$4 billion for state and local law enforcement funding.  Another bailout of incompetent spendaholic state and local politicians.

Those are my quick hits on the 2009 stimulus package.  After the bill works its way through committees and senate-house conference, I will look at the bill itself for further analysis.

What are your immediate reactions to this proposed stimulus spending?

Image credit:  Lynne Lancaster

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18 Responses to “Stimulus Package 2009: Lightning Round Reactions”
  1. My Journey says:

    My immediate reaction is the same to any spending bill – WHERE ARE THE GOV’T AUDITORS! $100bil or so random construction jobs (regardless of industry)…how much are we going to lose B.S.!

    Pisses me off to no end.

    Putting in $100bil into infrastructure may or may not be a good idea, but putting $100bil into infrastructure and only receiving $60bil of value is unacceptable

  2. TMN says:

    “$10 billion for transit and rail to reduce traffic congestion and gas consumption. You know that all of this is going to big cities in the big states. Not interested.”

    Given that well over half our population lives in the “big cities”, and that drastically increased population density makes mass transit much more effective (more bang for the buck), I’m surprised you dismiss this so easily. The quickest way to start reducing our reliance on OPEC is to transition people to mass transit, and it makes perfect sense to start with the most dense population centers. You may not ride the light rail yourself, but if we can shift 5-10% of solo car drivers in metro areas over to a mass transit system, you’ll certainly see benefits in energy prices and foreign dependence.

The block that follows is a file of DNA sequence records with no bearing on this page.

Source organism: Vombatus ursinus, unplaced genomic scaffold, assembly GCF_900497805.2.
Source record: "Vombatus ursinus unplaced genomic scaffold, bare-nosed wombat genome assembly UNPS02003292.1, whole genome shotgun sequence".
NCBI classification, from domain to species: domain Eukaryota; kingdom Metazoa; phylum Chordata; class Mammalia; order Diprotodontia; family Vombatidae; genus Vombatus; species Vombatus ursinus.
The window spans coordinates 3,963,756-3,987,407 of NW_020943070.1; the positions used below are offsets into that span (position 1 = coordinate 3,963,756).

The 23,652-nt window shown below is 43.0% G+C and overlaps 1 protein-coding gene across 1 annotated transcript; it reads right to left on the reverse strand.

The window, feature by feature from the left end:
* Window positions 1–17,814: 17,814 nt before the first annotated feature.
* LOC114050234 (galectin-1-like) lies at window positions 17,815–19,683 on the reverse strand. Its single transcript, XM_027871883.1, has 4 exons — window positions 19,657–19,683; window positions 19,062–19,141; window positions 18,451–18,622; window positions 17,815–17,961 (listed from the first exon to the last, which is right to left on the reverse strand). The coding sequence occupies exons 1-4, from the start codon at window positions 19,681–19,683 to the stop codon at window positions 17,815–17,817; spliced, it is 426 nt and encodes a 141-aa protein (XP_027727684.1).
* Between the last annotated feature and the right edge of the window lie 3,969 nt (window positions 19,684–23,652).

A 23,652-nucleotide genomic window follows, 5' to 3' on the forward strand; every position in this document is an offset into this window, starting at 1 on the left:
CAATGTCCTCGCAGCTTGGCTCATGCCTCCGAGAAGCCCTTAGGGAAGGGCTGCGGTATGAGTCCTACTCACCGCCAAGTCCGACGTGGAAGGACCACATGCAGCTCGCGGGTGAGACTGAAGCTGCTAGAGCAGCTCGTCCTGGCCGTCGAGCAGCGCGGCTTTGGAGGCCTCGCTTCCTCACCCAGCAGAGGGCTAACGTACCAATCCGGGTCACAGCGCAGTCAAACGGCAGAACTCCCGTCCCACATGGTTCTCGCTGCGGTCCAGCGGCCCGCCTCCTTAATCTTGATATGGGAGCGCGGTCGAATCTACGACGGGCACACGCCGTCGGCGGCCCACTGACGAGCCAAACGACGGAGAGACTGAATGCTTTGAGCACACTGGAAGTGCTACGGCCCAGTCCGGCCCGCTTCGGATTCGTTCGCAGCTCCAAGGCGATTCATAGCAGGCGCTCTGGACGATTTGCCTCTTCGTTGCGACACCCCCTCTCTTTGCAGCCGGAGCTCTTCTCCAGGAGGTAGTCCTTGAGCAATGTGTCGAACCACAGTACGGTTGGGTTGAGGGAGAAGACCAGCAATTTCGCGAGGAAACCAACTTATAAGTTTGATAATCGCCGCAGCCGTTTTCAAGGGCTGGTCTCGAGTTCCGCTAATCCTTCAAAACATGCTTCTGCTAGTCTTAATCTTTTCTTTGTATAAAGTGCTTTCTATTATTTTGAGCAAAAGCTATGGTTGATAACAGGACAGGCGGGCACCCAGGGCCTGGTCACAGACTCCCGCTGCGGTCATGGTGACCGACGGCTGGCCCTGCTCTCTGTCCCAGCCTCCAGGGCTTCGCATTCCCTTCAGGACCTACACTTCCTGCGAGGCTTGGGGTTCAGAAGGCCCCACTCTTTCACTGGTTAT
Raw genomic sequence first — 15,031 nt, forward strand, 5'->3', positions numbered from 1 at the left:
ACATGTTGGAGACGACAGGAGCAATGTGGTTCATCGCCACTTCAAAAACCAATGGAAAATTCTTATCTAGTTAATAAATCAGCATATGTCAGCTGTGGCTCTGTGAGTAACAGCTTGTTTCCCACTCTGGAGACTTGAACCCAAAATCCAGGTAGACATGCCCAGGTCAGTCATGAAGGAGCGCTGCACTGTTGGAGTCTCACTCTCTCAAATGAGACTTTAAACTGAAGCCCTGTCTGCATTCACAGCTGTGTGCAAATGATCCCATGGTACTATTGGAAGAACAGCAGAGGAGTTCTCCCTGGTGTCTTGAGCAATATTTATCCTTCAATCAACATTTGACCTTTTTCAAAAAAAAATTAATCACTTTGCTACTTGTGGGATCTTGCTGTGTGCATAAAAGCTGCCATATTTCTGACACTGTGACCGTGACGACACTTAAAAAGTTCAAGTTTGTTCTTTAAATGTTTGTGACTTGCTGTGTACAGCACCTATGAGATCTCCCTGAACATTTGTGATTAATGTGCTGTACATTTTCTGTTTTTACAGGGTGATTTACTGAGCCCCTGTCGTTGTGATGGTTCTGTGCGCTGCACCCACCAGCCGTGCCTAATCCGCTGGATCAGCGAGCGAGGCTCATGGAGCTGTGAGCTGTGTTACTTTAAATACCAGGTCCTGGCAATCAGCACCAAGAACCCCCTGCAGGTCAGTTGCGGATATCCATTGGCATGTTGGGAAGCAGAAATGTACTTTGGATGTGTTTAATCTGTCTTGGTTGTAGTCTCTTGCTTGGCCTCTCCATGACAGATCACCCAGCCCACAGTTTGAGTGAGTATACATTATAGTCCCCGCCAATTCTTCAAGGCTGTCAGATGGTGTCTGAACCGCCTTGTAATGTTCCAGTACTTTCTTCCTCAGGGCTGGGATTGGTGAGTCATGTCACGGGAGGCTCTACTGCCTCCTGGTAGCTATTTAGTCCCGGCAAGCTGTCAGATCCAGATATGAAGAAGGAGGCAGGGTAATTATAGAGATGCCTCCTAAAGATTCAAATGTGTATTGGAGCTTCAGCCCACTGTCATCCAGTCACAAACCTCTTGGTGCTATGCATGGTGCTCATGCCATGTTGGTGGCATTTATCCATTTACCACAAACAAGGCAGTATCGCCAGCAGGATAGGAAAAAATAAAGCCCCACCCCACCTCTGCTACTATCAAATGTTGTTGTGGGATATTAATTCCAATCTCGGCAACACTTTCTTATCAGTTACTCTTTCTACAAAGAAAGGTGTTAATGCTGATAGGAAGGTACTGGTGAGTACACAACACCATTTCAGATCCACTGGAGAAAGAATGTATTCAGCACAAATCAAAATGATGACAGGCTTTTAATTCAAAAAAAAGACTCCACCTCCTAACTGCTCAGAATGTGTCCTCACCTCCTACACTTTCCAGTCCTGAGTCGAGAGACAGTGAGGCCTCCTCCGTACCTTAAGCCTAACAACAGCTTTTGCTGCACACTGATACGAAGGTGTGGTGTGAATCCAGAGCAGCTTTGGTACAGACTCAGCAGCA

3. My Journey: All I can say is that Pelosi promises a special 7-person oversight board for this money. Unfortunately, this may be an incestuous oversight board.

    TMN: Don’t get me wrong. I like mass transit. I want some in our city of 1 million. We don’t have any except buses. That’s why I am afraid that all of the money will go to expand existing systems, not put new systems where they are needed.

  4. Nancy says:

    Ugh. I look at this and see a lot of money pouring into the auto, medical and housing industries. Just more bailouts.

    However, building out mass transit is a good idea because private industry just cannot/will not do that.

  5. Brian says:

    “$10 billion for transit and rail to reduce traffic congestion and gas consumption.” Then when consumption is reduced jack up the federal excise tax rate for gas because revenue from the tax is less.

  6. Adam says:

    Meh, you take the good with the bad.